Make searching and saving your favorite restaurants quick and easy
Product Design Practicum • Jun - Aug 2021
I designed the "Search" and "Curated List" features of PickEasy's mobile app to enhance user experience in discovering and bookmarking their favorite dining spots.
I joined PickEasy as a Product Designer during the summer through my university's practicum program. Revamping the restaurant discovery experience was one of my favorite projects at PickEasy, as I got to rethink how the company could showcase its restaurant network with special deals.
I also took part in the UX & UI design of a conceptual collaboration platform between social influencers and restaurants.
Designed UI and created prototypes. Conducted UX research and industry benchmarking.
UX Design, Engineering, Operations
Mobile App (iOS)
PickEasy is a social app that helps people find their next dining spot using AI. Positioned as "Tinder for Food", the platform lets users swipe on restaurants they are interested in.
In the past, users could only discover restaurants by swiping options nearby based on geo-location. Similarly, they could browse deals that were close to their physical locations. This project aims to design a solution that enables users to dynamically discover restaurants and deals beyond geographical distance.
Users have limited options in identifying relevant restaurants and deals because PickEasy makes recommendations based on geo-locations.
We found the major user pain points below:
The existing mobile app does not support searching, in turn limiting customers' ability to dynamically discover specific restaurants and related discounts that they are interested in.
It is challenging for users to revisit the saved result based on their personal needs as the current app displayed all saved restaurants on a single canvas without room for customization.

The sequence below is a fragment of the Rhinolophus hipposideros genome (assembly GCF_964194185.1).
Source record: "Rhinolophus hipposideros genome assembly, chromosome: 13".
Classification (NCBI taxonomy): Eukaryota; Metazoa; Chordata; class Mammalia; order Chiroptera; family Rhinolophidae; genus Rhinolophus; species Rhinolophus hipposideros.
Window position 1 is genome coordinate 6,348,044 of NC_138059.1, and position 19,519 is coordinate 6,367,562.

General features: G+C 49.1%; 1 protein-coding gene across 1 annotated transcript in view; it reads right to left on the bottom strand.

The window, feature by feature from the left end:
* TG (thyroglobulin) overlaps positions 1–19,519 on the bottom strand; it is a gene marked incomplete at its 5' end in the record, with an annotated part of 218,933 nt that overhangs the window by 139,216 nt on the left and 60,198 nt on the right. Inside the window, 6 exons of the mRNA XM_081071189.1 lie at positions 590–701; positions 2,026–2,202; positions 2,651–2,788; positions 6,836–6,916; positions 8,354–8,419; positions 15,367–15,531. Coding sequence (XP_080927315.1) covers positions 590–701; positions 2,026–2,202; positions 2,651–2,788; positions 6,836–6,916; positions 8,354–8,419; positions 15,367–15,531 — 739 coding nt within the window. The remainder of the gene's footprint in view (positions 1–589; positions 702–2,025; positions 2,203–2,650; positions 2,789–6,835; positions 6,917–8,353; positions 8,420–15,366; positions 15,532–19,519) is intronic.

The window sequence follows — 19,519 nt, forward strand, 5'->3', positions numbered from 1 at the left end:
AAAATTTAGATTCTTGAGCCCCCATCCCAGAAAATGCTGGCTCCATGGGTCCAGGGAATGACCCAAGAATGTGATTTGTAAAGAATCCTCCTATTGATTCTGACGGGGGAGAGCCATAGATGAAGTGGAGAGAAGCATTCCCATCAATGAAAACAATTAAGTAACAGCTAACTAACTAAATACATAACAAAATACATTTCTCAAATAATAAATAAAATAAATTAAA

We designed the "Search" and "Curated List" features of PickEasy's mobile app to enhance the searchability and personalization of the restaurant discovery process. We delivered the 2 sets of wireframes for A/B Testings and high-fidelity mockups before handing them over to engineers.
Internal Content Audits
To understand the expected outcome of the redesign, I conducted an internal content audit with the co-founders to learn about major user feedback and how it collides with PickEasy's business needs.
Some of the key questions are:
1. How do the users discover restaurants and deals today?
2. What adjectives do they use to describe their experience?
3. What is missing from their experience today?
4. How do users retrieve restaurants and deals that they are interested in?
The content audit pointed to the need for the ability to:
Discover multiple restaurants and deals flexibly
Look for restaurants and deals with specific keywords
Save restaurants and deals in personalized ways
Wireframing - A / B Testing
To meet the above design needs, we decided to develop a search system for users to discover offerings according to their personal needs.
I created two sets of wireframes to understand which searching mechanism matches users' behaviors better.
Version A: Search Bar Before "Restaurants" and "Deals"
The participants liked how they could easily switch between restaurants and deals related to their search target (e.g. pizza).
However, they could not view all available deals across multiple search targets on the same page. To browse all available options, they had to go back to the Deal page by clicking the "Deal" icon before the search bar, which interrupted the overall searching flow.
Version B: "Restaurants" and "Deals" Before Search Bar
The participants liked how they could easily view both popular restaurants and deals by switching between tabs. It was important for the search target to be carried forward between the two tabs to deliver a smooth experience.
We adopted Version B as our final design because the participants concluded:
It was easier to explore all restaurants and deals available by switching between the tabs above the search bar with Version B.
There was minimal difference between showing the search bar first (Version A) and category first (Version B) in terms of friction, so they preferred Version B which featured fewer clicks.
Participants also talked about their desires to flexibly categorize and manage saved restaurants during the discovery phase.
To complement the expanded search capability, we also designed the "Curated List" that enabled users to create their own restaurant lists. Users can now create lists that fit their personal needs, such as by cuisine types or location.
Users can easily explore all restaurants and deals through flexible searching instead of relying on geo-location-based swiping only. They can search by specific keywords including the restaurant names or cuisine types.